Saturday, November 07, 2020

Finally! TV news gives voice to criticisms of Austin chief's 'staunch resistance to change'

Wonder of wonders, KXAN, a local Austin TV station, picked up on the story of the Austin Office of Police Oversight recommending new rules against rudeness. (See earlier Grits coverage of the OPO's recommendations.) Reporter Alyssa Goard then followed up when OPO Director Farah Muscadin sent a letter to city  management complaining their recommendations were ignored. Muscadin opined to City Manager Spencer Cronk that Austin PD management under Brian Manley continues his "staunch resistance to change."

Good job! Muscadin is the best police monitor Austin has ever had, and the new systems created in the wake of the 2018 police-contract fight are shaping up as truly significant.

Good job Alyssa and KXAN, too. This is all Grits really wants from the media: Tell us the stuff APD doesn't want you to report in addition to the stuff their PIO office hands you about how great they are. It's not like there aren't alternative sources, they just require a bit more work than regurgitating whatever police-department flaks gave you on a silver platter that day.

Here's Muscadin's letter. And here's Alyssa's description of the rebuffed changes that spurred Muscadin to go over Brian Manley's head:

APD’s General Orders, the document that outline’s the department’s rules, already requires officers make every effort to be “courteous” and “respectful” but OPO recommended adding “kind” and “patient” to that list of adjectives. Muscadin said APD did not wind up adding “kind” and “patient” to this line in its final changes.

“I thought these honestly were kind of no-brainers, that it wouldn’t be a difference of opinion about,” Muscadin said of APD’s decision on this line.

Currently, APD’s general orders for personal conduct state employees, while on duty or on the premise of city facilities will not “use loud, indecent, profane, or harsh, derogatory language, or use belittling term[s] in any communications language.”

OPO’s recommendations moved those items to the “Impartial Attitude & Courtesy” section of the orders and added officers should refrain from using indecent, profane, or harsh language or gestures “around other City employees” and “when communicating with the chain of command or fellow officers.” OPO also recommended violations of this policy should be reported by employees by the end of the shift in which the violation occurred and that supervisors should initiate investigations into this report within three days of being notified.

All of those recommendations, Muscadin said, were not included in the changes APD made.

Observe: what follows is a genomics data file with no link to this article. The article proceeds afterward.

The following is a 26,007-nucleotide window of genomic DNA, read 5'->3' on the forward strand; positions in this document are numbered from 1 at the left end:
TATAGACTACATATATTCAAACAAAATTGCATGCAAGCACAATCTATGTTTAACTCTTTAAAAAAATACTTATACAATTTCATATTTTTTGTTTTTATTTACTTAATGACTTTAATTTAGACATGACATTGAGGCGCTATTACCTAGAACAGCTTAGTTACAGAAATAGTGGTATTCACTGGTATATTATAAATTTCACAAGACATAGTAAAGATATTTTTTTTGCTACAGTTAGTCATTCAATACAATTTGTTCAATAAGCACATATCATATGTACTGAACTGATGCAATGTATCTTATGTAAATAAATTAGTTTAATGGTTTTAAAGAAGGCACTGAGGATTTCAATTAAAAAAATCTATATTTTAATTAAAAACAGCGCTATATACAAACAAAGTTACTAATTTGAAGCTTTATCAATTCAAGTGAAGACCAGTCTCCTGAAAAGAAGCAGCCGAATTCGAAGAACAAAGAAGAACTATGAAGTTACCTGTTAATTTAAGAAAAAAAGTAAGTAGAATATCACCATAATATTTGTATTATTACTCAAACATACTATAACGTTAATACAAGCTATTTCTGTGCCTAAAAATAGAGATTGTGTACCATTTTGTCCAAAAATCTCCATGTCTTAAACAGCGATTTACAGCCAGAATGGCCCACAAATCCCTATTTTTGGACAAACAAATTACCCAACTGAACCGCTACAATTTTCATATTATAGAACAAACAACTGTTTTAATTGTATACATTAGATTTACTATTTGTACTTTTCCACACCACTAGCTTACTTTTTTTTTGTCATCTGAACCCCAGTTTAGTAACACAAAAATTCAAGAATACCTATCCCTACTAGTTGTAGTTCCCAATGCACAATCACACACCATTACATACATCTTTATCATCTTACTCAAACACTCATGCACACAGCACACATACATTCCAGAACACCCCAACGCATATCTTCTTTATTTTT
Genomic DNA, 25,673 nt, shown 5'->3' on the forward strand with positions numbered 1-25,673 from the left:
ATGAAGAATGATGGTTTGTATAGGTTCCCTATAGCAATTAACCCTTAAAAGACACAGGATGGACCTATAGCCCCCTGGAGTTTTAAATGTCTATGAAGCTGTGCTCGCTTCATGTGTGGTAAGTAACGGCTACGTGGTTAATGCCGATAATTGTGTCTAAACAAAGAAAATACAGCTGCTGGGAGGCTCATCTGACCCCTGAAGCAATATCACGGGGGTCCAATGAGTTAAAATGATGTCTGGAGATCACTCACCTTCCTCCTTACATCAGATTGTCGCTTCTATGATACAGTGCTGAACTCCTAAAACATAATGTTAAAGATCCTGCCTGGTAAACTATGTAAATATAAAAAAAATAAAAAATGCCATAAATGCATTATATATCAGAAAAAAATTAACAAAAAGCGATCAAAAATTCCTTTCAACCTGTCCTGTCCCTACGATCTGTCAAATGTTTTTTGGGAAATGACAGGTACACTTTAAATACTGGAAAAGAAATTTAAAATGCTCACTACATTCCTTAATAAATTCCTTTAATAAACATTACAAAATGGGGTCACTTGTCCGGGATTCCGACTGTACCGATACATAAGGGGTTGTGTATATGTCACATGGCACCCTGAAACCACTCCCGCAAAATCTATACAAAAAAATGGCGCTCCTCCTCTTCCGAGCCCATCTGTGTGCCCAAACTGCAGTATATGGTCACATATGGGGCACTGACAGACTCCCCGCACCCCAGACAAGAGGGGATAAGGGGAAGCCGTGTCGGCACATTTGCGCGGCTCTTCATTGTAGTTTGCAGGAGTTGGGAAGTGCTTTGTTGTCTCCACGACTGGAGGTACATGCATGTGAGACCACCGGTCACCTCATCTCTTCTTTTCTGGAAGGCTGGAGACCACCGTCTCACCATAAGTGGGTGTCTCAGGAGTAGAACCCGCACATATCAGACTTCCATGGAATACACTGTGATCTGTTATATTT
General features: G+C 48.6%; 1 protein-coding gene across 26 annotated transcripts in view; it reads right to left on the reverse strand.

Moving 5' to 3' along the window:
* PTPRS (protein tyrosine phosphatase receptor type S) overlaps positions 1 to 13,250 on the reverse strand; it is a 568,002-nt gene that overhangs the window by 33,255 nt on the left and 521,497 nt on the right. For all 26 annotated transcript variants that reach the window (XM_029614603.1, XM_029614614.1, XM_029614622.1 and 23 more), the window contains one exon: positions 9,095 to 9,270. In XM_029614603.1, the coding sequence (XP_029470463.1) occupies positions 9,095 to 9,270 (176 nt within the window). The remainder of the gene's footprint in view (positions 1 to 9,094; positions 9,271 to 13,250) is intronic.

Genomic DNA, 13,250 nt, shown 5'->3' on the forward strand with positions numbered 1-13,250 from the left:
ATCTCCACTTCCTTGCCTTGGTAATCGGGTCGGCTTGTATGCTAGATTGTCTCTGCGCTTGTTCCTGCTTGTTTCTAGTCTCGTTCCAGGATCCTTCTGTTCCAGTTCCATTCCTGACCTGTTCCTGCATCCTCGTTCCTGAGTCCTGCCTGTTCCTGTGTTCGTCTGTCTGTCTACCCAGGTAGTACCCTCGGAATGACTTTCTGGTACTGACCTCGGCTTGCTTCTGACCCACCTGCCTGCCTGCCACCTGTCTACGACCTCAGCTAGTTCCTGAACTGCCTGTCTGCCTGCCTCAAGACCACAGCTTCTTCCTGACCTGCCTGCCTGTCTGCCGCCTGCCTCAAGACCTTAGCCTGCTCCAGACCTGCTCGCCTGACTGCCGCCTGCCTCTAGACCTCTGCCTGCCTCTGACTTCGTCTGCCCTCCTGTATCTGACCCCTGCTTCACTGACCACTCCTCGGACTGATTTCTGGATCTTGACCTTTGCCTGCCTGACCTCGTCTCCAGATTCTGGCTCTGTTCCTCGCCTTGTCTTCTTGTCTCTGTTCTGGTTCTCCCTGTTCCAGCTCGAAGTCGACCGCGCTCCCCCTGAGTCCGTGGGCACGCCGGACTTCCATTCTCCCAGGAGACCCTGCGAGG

“I do not see increasing professionalism as a controversial topic,” she said, adding that she believes APD not including her office’s recommendations suggests the department “is ok with that being done by fellow officers.”

Muscadin emphasized her office’s recommendations are not meant to criticize officers but rather to address ongoing concerns with officer conduct which she said predate the Office of Police Oversight’s existence which began in 2018.

The rejected language suggested by the OPO mirrors policies in other Texas cities, Goard reported, which makes it odd APD management would kick up a fuss.

But in truth, this is entirely in character. Keep in mind the context: In April more than two-dozen organizations formally banded together to call for Chief Manley's ouster because of his tolerance of racism in his command staff and routine, entrenched opposition to even the smallest reforms. A month later, thousands had taken to the streets chanting for his ouster by name. #FireManley became a common local hashtag. By June, the Austin City Council unanimously issued a "no confidence" vote after the department injured numerous protesters and appeared to instigate more violence than they prevented. Multiple council members openly expressed their views from the dais that APD needed new leadership.

Months later, the Office of Police Oversight is still decrying the chief's "staunch resistance to change" 

How long must Austinites tolerate this bumbling, regressive impediment to police reform? Manley's relationship with the community has soured and he continues to oppose substantive change at every turn.

Confounding matters, he keeps undermining the police monitor. Earlier this year, Muscadin said of APD's refusal to engage with OPO recommendations on rule making, "APD’s practice of soliciting feedback on proposed policy changes without providing adequate notice or opportunity to respond is unacceptable and contradictory to APD’s support of civilian oversight." She felt that, "Obstruction of oversight through unilateral changes to policy that reduce transparency and accountability hinders the fair resolution of complaints and further diminishes community trust in APD."

Grits understands the civil-service code creates complications that must be overcome; I broke that story! But that's an excuse, not a reason. It's past time Austin move forward and hired a chief whose vision is more in line with the city council and the community here.

No comments: